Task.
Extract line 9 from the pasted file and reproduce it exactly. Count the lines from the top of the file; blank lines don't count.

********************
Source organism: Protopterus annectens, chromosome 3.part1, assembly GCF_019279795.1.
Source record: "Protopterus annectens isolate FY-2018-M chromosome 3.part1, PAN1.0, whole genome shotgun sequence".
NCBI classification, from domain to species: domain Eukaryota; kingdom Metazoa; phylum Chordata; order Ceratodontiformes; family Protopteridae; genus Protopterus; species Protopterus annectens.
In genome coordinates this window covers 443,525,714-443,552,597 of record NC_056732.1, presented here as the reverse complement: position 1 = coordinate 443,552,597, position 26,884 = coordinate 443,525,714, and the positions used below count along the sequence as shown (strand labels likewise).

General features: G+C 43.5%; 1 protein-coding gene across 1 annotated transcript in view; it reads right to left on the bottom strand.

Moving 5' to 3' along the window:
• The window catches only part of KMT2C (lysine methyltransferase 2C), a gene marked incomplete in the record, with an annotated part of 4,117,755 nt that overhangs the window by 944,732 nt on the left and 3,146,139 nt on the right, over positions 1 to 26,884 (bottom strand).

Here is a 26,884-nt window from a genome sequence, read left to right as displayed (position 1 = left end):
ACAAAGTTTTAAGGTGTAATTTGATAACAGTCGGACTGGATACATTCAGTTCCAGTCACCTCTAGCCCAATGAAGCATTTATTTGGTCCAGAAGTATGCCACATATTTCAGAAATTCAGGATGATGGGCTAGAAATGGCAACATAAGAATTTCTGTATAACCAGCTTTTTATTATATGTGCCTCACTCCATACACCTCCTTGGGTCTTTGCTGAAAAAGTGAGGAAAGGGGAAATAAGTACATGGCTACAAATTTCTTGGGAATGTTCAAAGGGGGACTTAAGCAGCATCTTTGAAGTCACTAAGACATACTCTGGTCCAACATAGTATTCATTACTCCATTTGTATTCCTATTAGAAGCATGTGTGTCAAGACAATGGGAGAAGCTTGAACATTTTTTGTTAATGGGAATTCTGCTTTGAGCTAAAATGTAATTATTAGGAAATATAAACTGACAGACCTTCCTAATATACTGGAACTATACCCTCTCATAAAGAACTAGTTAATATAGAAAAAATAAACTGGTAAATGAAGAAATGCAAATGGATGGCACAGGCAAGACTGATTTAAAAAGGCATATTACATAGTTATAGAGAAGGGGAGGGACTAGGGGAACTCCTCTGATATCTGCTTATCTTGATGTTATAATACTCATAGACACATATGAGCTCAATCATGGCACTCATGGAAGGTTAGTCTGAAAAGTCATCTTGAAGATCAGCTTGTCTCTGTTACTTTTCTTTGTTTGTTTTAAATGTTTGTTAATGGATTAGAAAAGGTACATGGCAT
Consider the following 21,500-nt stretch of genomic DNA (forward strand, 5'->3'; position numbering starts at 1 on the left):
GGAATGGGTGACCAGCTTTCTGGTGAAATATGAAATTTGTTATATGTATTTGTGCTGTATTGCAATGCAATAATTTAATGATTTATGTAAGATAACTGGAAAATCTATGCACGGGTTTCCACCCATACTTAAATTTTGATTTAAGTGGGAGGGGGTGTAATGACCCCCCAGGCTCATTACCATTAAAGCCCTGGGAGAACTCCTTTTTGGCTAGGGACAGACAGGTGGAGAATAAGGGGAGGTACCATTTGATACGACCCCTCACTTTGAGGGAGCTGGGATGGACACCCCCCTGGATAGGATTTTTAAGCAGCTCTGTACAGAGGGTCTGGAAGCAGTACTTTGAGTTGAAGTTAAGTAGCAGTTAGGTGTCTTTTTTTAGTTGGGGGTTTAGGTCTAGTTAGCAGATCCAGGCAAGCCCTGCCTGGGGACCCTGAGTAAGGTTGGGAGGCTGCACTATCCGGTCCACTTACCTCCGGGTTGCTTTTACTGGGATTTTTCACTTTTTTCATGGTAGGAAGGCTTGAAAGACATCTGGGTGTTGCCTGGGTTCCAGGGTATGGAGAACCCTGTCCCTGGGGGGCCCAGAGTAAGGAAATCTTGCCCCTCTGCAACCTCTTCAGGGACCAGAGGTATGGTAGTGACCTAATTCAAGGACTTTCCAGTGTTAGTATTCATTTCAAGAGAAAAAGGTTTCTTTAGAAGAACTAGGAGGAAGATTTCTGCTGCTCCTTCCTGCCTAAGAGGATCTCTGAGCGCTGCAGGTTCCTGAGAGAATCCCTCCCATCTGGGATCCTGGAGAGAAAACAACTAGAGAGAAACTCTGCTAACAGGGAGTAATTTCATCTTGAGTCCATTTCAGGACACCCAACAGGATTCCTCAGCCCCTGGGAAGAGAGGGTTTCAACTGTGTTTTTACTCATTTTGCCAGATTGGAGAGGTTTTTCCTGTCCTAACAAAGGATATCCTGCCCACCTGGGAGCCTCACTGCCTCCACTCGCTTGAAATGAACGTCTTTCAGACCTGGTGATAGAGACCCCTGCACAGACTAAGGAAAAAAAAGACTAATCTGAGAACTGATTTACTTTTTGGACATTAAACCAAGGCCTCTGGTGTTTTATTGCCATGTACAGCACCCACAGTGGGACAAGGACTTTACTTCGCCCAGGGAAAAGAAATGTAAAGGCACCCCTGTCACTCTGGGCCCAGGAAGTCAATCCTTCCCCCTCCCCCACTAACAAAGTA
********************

ACAAAGTTTTAAGGTGTAATTTGATAACAGTCGGACTGGATACATTCAGTTCCAGTCACCTCTAGCCCAATGAAGCATTTATTTGGTCCAGAAGTATGCCACATATTTCAGAAATTCAGGATGATGGGCTAGAAATGGCAACATAAGAATTTCTGTATAACCAGCTTTTTATTATATGTGCCTCACTCCATACACCTCCTTGGGTCTTTGCTGAAAAAGTGAGGAAAGGGGAAATAAGTACATGGCTACAAATTTCTTGGGAATGTTCAAAGGGGGACTTAAGCAGCATCTTTGAAGTCACTAAGACATACTCTGGTCCAACATAGTATTCATTACTCCATTTGTATTCCTATTAGAAGCATGTGTGTCAAGACAATGGGAGAAGCTTGAACATTTTTTGTTAATGGGAATTCTGCTTTGAGCTAAAATGTAATTATTAGGAAATATAAACTGACAGACCTTCCTAATATACTGGAACTATACCCTCTCATAAAGAACTAGTTAATATAGAAAAAATAAACTGGTAAATGAAGAAATGCAAATGGATGGCACAGGCAAGACTGATTTAAAAAGGCATATTACATAGTTATAGAGAAGGGGAGGGACTAGGGGAACTCCTCTGATATCTGCTTATCTTGATGTTATAATACTCATAGACACATATGAGCTCAATCATGGCACTCATGGAAGGTTAGTCTGAAAAGTCATCTTGAAGATCAGCTTGTCTCTGTTACTTTTCTTTGTTTGTTTTAAATGTTTGTTAATGGATTAGAAAAGGTACATGGCAT